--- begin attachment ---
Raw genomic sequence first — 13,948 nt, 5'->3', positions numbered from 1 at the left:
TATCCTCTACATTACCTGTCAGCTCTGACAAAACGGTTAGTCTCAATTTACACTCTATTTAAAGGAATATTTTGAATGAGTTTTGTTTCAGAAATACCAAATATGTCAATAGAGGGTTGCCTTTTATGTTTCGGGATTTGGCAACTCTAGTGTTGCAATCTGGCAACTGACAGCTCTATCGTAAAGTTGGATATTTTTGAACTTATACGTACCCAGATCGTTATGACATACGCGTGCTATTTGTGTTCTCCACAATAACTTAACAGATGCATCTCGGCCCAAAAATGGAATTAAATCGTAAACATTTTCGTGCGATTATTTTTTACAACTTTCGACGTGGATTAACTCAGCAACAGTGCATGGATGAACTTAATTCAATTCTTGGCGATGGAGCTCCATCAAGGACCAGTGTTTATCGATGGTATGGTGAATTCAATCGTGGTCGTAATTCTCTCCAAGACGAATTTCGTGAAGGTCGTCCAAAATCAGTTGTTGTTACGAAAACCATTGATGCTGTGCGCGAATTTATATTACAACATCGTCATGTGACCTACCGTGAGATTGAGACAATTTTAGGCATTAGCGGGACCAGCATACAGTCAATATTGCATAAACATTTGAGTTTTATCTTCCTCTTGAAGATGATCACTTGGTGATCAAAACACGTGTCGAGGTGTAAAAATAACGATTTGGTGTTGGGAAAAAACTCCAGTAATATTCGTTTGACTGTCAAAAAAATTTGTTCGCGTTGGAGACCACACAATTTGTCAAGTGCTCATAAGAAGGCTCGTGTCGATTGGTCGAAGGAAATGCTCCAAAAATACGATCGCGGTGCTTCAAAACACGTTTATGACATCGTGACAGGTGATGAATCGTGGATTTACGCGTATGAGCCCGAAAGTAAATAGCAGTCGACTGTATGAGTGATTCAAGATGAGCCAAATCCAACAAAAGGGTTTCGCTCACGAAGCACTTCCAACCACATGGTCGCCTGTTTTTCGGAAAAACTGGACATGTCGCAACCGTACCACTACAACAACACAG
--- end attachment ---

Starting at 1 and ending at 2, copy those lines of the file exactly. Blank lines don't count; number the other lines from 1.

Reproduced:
Raw genomic sequence first — 13,948 nt, 5'->3', positions numbered from 1 at the left:
TATCCTCTACATTACCTGTCAGCTCTGACAAAACGGTTAGTCTCAATTTACACTCTATTTAAAGGAATATTTTGAATGAGTTTTGTTTCAGAAATACCAAATATGTCAATAGAGGGTTGCCTTTTATGTTTCGGGATTTGGCAACTCTAGTGTTGCAATCTGGCAACTGACAGCTCTATCGTAAAGTTGGATATTTTTGAACTTATACGTACCCAGATCGTTATGACATACGCGTGCTATTTGTGTTCTCCACAATAACTTAACAGATGCATCTCGGCCCAAAAATGGAATTAAATCGTAAACATTTTCGTGCGATTATTTTTTACAACTTTCGACGTGGATTAACTCAGCAACAGTGCATGGATGAACTTAATTCAATTCTTGGCGATGGAGCTCCATCAAGGACCAGTGTTTATCGATGGTATGGTGAATTCAATCGTGGTCGTAATTCTCTCCAAGACGAATTTCGTGAAGGTCGTCCAAAATCAGTTGTTGTTACGAAAACCATTGATGCTGTGCGCGAATTTATATTACAACATCGTCATGTGACCTACCGTGAGATTGAGACAATTTTAGGCATTAGCGGGACCAGCATACAGTCAATATTGCATAAACATTTGAGTTTTATCTTCCTCTTGAAGATGATCACTTGGTGATCAAAACACGTGTCGAGGTGTAAAAATAACGATTTGGTGTTGGGAAAAAACTCCAGTAATATTCGTTTGACTGTCAAAAAAATTTGTTCGCGTTGGAGACCACACAATTTGTCAAGTGCTCATAAGAAGGCTCGTGTCGATTGGTCGAAGGAAATGCTCCAAAAATACGATCGCGGTGCTTCAAAACACGTTTATGACATCGTGACAGGTGATGAATCGTGGATTTACGCGTATGAGCCCGAAAGTAAATAGCAGTCGACTGTATGAGTGATTCAAGATGAGCCAAATCCAACAAAAGGGTTTCGCTCACGAAGCACTTCCAACCACATGGTCGCCTGTTTTTCGGAAAAACTGGACATGTCGCAACCGTACCACTACAACAACACAG